As the town's emotional temperature rises, there's a disturbing carnivalesque atmosphere: most of the mob aren't angry, so much as vapidly curious, sight-seers arriving by bus like the rubberneckers of Wilder's Ace in the Hole. The lack of a composed score to editorialize on our behalf leaves the atmosphere anxious, threateningly still. We are thrown into turmoil by the strong racist language, some of it used by otherwise sympathetic characters, language not banned by the censor, but seemingly never used in films of this period—for fear of offending, or in an effort to pretend that such words and attitudes don't exist?
At the heart of it, enclosed in a real jail cell, with the most frighteningly real heavy clanging doors in film, lies Juano Hernandez, as the victim of this miscarriage of justice. With the face of a big, baleful frog, and an air of serenity and pride, Hernandez's Lucas Beauchamp is an affront to the town's racists because he insists upon his dignity with every stride he takes. Somehow his refusal to show fear just makes us more afraid for him. If he can be destroyed, and so easily, nobody is safe. While other lynch movies evoke the terror of mob rule (Fritz lang's Fury, Cy Endfield's The Sound of Fury), Intruder achieves this without seeming to aim at particular moral points, it merely shows its characters in motion and the events unfolding with their own terrible momentum. And unlike all other movies on this theme until the sixties, it deals explicitly with race, which is of course what lynching was all about in practically every instance.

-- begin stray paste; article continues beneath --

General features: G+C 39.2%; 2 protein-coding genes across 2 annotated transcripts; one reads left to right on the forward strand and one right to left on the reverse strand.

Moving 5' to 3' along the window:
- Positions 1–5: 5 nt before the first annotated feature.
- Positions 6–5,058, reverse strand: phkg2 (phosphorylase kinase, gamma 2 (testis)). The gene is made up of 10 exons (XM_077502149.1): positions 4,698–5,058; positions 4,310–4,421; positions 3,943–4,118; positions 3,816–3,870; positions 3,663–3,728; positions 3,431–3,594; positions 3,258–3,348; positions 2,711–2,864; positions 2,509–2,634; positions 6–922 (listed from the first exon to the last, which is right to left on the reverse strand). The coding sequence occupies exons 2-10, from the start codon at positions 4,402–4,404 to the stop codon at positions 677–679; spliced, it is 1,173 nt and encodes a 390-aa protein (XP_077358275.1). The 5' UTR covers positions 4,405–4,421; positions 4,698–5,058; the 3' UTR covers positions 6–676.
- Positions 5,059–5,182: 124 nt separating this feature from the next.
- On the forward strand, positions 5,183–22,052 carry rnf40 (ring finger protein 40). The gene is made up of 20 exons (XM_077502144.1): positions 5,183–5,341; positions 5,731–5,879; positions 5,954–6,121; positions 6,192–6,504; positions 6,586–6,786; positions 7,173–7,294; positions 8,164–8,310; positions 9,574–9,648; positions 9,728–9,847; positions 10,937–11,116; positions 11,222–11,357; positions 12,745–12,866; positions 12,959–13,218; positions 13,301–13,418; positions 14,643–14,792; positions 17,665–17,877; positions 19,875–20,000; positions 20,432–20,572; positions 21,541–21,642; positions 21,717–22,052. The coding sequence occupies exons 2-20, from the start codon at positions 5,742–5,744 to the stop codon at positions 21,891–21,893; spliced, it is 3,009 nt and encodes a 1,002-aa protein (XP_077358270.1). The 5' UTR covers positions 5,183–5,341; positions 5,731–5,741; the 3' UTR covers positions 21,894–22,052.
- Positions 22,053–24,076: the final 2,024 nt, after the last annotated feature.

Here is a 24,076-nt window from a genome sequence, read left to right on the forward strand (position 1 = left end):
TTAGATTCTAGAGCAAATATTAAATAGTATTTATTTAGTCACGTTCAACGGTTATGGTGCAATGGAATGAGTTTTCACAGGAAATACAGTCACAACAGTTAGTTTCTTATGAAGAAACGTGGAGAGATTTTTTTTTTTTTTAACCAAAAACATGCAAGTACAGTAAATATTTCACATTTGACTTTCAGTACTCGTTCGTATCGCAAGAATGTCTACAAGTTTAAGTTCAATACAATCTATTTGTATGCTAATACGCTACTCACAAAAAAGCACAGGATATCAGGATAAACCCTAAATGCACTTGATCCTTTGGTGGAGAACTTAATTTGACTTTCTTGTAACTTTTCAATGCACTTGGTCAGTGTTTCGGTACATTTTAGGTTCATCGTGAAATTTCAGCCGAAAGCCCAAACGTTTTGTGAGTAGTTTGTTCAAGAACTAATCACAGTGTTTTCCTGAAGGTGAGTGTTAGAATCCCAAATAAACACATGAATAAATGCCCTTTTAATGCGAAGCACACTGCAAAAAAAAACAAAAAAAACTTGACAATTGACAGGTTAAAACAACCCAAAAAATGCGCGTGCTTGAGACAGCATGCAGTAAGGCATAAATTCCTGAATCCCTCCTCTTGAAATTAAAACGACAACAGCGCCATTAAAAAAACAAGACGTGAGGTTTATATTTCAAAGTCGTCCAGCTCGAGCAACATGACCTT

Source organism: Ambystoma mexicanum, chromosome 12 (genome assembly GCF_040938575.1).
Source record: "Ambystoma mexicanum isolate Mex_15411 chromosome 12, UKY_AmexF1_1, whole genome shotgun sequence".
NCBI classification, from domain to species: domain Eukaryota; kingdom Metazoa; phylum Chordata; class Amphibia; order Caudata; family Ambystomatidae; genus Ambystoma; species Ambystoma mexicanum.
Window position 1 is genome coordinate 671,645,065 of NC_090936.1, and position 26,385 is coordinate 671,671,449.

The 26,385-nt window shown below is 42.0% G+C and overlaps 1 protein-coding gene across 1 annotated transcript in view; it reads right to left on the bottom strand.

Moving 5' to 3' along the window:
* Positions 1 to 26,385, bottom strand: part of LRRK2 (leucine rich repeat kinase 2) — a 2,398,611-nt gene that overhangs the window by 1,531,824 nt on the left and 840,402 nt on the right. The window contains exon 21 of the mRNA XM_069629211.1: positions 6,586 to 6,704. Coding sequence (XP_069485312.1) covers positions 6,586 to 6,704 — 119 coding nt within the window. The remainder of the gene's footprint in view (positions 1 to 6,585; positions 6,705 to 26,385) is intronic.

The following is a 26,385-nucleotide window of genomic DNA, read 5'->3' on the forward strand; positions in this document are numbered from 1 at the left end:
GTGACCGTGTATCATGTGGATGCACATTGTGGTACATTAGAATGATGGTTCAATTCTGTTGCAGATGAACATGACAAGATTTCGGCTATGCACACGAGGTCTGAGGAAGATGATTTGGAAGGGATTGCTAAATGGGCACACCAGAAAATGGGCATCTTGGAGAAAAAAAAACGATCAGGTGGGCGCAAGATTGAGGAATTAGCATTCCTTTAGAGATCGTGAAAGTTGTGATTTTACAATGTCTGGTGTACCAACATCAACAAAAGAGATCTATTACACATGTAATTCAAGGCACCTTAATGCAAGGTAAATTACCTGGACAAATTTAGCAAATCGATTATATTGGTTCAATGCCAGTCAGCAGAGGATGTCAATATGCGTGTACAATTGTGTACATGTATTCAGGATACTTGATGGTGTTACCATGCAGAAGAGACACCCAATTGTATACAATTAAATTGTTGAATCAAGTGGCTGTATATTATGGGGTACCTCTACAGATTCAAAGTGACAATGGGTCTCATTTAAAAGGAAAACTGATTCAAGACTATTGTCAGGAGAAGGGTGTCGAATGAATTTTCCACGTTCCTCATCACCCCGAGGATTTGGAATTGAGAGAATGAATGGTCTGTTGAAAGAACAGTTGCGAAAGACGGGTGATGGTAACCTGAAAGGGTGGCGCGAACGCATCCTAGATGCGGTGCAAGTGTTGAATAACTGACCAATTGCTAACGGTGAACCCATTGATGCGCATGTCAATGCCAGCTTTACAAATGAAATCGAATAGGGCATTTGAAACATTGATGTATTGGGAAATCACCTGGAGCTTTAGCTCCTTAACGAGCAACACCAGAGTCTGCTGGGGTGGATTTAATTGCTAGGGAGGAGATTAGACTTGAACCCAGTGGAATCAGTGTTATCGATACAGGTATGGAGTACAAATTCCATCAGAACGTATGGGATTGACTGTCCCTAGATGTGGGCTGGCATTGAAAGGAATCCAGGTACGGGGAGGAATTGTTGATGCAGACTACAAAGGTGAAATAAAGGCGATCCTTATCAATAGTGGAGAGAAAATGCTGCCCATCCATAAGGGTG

Special thanks to Melanie Addington.
The Forgotten is a regular Thursday column by David Cairns, author of Shadowplay.